DUI Implied Consent Laws and Chemical Testing

The legal rules that require motorists stopped for driving under the influence to submit to blood alcohol concentration (BAC) testing.

Implied consent laws generally require all motorists lawfully arrested for driving under the influence (DUI) to submit to chemical testing for the purpose of determining blood alcohol concentration (BAC). All states have implied consent laws on the books, though the specifics of these laws vary.

What Do Implied Consent Laws Require?

The idea behind “implied consent” laws is that all persons who opt to drive on public roadways thereby implicitly agree to take a DUI test if asked to do so by an officer. However, a motorist is required to submit to testing generally only if the requesting officer has probable cause to believe the motorist was driving under the influence.

DUI chemical testing typically involves a blood, breath, or urine test. However, blood and breath tests are most common. In most states, it’s the arresting officer who selects which test the driver takes—though a handful of states let drivers choose. Testing usually takes place at the police station or a medical facility after the motorist has been arrested.

What Are the Consequences of Violating Implied Consent Laws?

State penalties for implied consent violations vary. But across the board, motorists who refuse DUI testing are looking at license suspension. And the suspension period for a refusal is normally longer than it would be for a failed test (in other words, a BAC of .08% or more). Suspensions for chemical test refusal—as opposed to a failed test—might involve additional restrictions like having to install an ignition interlock device (IID) after the suspension. Some states also prohibit “hardship licenses” for drivers who refuse testing.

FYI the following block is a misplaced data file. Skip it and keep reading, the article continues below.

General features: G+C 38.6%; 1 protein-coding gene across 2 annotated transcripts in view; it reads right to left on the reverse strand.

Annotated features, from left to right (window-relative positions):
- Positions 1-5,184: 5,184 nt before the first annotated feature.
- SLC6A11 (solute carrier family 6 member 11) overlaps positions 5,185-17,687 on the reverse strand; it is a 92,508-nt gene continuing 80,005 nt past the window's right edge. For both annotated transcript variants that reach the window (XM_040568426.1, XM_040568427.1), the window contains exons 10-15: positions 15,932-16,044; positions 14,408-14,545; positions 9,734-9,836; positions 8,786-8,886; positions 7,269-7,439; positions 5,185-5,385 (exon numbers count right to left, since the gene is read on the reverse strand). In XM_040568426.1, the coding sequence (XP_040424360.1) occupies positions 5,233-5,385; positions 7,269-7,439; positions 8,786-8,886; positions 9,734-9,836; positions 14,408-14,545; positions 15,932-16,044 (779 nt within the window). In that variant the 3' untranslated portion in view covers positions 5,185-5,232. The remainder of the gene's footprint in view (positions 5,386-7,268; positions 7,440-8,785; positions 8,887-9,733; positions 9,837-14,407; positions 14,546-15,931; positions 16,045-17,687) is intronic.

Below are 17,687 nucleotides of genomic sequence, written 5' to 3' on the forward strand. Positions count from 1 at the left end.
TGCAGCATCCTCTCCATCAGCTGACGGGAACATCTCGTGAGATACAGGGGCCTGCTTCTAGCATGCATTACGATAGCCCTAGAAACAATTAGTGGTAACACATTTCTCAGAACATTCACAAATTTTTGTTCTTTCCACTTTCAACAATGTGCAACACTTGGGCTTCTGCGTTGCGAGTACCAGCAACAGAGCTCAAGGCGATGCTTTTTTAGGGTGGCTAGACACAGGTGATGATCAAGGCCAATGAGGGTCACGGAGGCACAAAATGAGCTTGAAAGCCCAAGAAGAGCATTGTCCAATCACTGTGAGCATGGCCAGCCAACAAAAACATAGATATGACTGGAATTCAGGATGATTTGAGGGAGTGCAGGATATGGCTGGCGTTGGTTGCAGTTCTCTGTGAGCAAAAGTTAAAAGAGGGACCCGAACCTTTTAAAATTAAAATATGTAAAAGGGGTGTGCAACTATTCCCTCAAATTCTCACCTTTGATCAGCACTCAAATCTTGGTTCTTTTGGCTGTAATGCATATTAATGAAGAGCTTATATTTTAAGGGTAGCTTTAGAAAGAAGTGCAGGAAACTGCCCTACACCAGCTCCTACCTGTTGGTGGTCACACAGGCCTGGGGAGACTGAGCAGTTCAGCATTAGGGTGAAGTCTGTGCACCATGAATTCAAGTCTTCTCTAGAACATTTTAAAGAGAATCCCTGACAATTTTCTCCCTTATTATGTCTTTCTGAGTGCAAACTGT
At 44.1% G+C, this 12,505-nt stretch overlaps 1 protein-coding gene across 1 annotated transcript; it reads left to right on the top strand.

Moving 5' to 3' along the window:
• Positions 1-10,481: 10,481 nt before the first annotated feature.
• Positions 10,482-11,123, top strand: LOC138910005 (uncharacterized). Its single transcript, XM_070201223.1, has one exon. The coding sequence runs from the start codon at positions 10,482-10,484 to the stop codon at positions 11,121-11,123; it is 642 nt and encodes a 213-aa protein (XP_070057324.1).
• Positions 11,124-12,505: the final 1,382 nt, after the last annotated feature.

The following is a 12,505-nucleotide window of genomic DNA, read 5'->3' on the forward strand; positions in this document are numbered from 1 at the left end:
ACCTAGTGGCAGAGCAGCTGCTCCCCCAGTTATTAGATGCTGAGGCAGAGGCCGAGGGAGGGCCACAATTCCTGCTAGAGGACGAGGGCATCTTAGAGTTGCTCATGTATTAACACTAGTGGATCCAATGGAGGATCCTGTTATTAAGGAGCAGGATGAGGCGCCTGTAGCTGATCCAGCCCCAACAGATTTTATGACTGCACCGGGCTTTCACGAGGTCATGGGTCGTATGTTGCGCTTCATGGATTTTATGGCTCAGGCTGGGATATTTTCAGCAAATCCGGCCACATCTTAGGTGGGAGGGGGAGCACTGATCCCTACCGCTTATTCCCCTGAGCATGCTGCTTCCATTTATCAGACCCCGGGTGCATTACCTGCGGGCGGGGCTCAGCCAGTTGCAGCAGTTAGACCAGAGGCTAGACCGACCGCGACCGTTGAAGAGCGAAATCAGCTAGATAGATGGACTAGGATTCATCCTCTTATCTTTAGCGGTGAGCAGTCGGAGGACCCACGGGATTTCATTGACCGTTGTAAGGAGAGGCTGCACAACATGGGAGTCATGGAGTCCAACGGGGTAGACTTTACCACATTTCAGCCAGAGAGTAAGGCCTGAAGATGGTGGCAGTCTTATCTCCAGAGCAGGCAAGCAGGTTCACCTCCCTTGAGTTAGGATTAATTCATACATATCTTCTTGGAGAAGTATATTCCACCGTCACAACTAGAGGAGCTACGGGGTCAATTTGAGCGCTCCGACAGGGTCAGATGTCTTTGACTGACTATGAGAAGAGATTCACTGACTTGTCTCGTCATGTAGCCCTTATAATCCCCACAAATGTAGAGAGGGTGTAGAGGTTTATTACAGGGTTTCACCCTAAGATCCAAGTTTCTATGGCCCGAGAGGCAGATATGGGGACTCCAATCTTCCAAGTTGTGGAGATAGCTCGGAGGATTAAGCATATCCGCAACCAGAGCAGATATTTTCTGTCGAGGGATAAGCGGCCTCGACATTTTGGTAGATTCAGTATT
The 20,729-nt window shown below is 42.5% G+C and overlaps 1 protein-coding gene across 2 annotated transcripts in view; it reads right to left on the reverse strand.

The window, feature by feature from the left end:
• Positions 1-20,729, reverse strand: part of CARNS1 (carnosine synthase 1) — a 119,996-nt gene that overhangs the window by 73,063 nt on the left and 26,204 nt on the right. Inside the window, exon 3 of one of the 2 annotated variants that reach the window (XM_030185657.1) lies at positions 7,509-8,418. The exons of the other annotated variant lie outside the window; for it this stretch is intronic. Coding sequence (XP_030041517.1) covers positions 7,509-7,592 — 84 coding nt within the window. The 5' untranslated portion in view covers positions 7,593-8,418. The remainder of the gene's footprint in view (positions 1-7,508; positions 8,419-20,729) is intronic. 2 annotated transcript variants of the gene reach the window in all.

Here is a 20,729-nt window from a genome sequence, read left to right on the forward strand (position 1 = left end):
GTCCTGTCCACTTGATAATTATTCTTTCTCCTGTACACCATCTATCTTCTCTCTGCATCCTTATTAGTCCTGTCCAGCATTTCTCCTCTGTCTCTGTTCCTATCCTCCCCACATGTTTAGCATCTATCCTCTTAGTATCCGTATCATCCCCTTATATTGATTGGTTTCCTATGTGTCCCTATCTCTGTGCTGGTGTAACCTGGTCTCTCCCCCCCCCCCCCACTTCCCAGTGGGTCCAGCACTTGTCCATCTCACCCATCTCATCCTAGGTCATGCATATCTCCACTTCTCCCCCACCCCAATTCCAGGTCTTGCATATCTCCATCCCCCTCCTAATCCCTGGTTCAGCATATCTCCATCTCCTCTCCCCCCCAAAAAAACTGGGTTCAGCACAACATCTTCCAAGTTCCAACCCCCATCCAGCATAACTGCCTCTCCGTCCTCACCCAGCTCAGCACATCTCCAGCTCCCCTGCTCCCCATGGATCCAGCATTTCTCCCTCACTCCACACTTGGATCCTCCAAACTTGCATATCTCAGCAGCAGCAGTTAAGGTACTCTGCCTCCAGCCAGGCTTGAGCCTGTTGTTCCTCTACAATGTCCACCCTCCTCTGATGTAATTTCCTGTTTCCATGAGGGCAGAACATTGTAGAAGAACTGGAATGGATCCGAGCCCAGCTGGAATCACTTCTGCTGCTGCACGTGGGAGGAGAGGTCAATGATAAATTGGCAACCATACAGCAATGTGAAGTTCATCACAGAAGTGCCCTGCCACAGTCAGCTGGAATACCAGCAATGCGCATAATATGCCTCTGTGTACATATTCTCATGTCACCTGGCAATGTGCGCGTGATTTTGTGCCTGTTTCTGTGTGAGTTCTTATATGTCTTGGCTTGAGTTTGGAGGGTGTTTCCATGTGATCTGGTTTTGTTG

Chemical test results are often used by prosecutors to prove a DUI in criminal court. Of course, when a driver refuses testing, the prosecution won’t have this evidence. Without chemical test results, it can difficult for a prosecutor to prove a “per se” DUI charge (which is based on the amount of drugs or alcohol in the driver’s system). However, prosecutors are generally allowed to inform the jury of the defendant’s refusal. With this information, a jury may be apt to convict even without test results.

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